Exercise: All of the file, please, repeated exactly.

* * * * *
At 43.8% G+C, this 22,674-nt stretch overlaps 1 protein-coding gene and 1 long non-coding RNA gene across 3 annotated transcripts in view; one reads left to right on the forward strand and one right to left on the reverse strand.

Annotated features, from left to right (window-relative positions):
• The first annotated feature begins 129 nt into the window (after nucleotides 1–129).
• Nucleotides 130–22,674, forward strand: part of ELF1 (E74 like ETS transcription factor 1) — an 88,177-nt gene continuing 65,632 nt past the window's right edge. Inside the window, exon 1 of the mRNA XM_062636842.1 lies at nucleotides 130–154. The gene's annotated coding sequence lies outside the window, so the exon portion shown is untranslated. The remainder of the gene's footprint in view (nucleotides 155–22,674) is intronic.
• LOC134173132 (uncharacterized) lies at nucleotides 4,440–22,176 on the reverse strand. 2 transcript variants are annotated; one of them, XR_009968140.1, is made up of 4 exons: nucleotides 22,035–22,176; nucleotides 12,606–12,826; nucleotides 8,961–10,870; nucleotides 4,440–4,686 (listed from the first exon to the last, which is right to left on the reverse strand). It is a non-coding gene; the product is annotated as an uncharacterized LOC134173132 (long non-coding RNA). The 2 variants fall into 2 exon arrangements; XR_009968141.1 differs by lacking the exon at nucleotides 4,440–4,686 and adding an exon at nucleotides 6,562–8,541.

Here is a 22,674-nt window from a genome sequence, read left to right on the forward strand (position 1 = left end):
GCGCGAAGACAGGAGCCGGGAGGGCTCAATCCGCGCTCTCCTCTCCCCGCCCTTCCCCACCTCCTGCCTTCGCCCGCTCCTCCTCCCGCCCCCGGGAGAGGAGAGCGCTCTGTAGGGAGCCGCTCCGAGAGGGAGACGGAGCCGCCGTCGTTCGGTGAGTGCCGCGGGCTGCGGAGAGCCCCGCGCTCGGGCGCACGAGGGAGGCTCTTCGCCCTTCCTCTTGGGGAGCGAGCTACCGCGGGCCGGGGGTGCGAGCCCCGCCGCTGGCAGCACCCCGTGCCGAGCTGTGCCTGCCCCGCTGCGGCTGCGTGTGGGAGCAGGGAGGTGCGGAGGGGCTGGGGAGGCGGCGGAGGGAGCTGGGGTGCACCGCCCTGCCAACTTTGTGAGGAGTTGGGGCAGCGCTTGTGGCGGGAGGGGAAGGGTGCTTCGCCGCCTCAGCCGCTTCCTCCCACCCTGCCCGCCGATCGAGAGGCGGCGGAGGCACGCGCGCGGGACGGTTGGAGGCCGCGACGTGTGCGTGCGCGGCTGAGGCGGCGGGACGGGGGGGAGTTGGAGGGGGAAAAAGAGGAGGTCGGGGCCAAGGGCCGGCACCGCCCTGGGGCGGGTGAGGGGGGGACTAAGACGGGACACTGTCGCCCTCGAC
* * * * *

At 43.8% G+C, this 22,674-nt stretch overlaps 1 protein-coding gene and 1 long non-coding RNA gene across 3 annotated transcripts in view; one reads left to right on the forward strand and one right to left on the reverse strand.

Annotated features, from left to right (window-relative positions):
• The first annotated feature begins 129 nt into the window (after nucleotides 1–129).
• Nucleotides 130–22,674, forward strand: part of ELF1 (E74 like ETS transcription factor 1) — an 88,177-nt gene continuing 65,632 nt past the window's right edge. Inside the window, exon 1 of the mRNA XM_062636842.1 lies at nucleotides 130–154. The gene's annotated coding sequence lies outside the window, so the exon portion shown is untranslated. The remainder of the gene's footprint in view (nucleotides 155–22,674) is intronic.
• LOC134173132 (uncharacterized) lies at nucleotides 4,440–22,176 on the reverse strand. 2 transcript variants are annotated; one of them, XR_009968140.1, is made up of 4 exons: nucleotides 22,035–22,176; nucleotides 12,606–12,826; nucleotides 8,961–10,870; nucleotides 4,440–4,686 (listed from the first exon to the last, which is right to left on the reverse strand). It is a non-coding gene; the product is annotated as an uncharacterized LOC134173132 (long non-coding RNA). The 2 variants fall into 2 exon arrangements; XR_009968141.1 differs by lacking the exon at nucleotides 4,440–4,686 and adding an exon at nucleotides 6,562–8,541.

Here is a 22,674-nt window from a genome sequence, read left to right on the forward strand (position 1 = left end):
GCGCGAAGACAGGAGCCGGGAGGGCTCAATCCGCGCTCTCCTCTCCCCGCCCTTCCCCACCTCCTGCCTTCGCCCGCTCCTCCTCCCGCCCCCGGGAGAGGAGAGCGCTCTGTAGGGAGCCGCTCCGAGAGGGAGACGGAGCCGCCGTCGTTCGGTGAGTGCCGCGGGCTGCGGAGAGCCCCGCGCTCGGGCGCACGAGGGAGGCTCTTCGCCCTTCCTCTTGGGGAGCGAGCTACCGCGGGCCGGGGGTGCGAGCCCCGCCGCTGGCAGCACCCCGTGCCGAGCTGTGCCTGCCCCGCTGCGGCTGCGTGTGGGAGCAGGGAGGTGCGGAGGGGCTGGGGAGGCGGCGGAGGGAGCTGGGGTGCACCGCCCTGCCAACTTTGTGAGGAGTTGGGGCAGCGCTTGTGGCGGGAGGGGAAGGGTGCTTCGCCGCCTCAGCCGCTTCCTCCCACCCTGCCCGCCGATCGAGAGGCGGCGGAGGCACGCGCGCGGGACGGTTGGAGGCCGCGACGTGTGCGTGCGCGGCTGAGGCGGCGGGACGGGGGGGAGTTGGAGGGGGAAAAAGAGGAGGTCGGGGCCAAGGGCCGGCACCGCCCTGGGGCGGGTGAGGGGGGGACTAAGACGGGACACTGTCGCCCTCGAC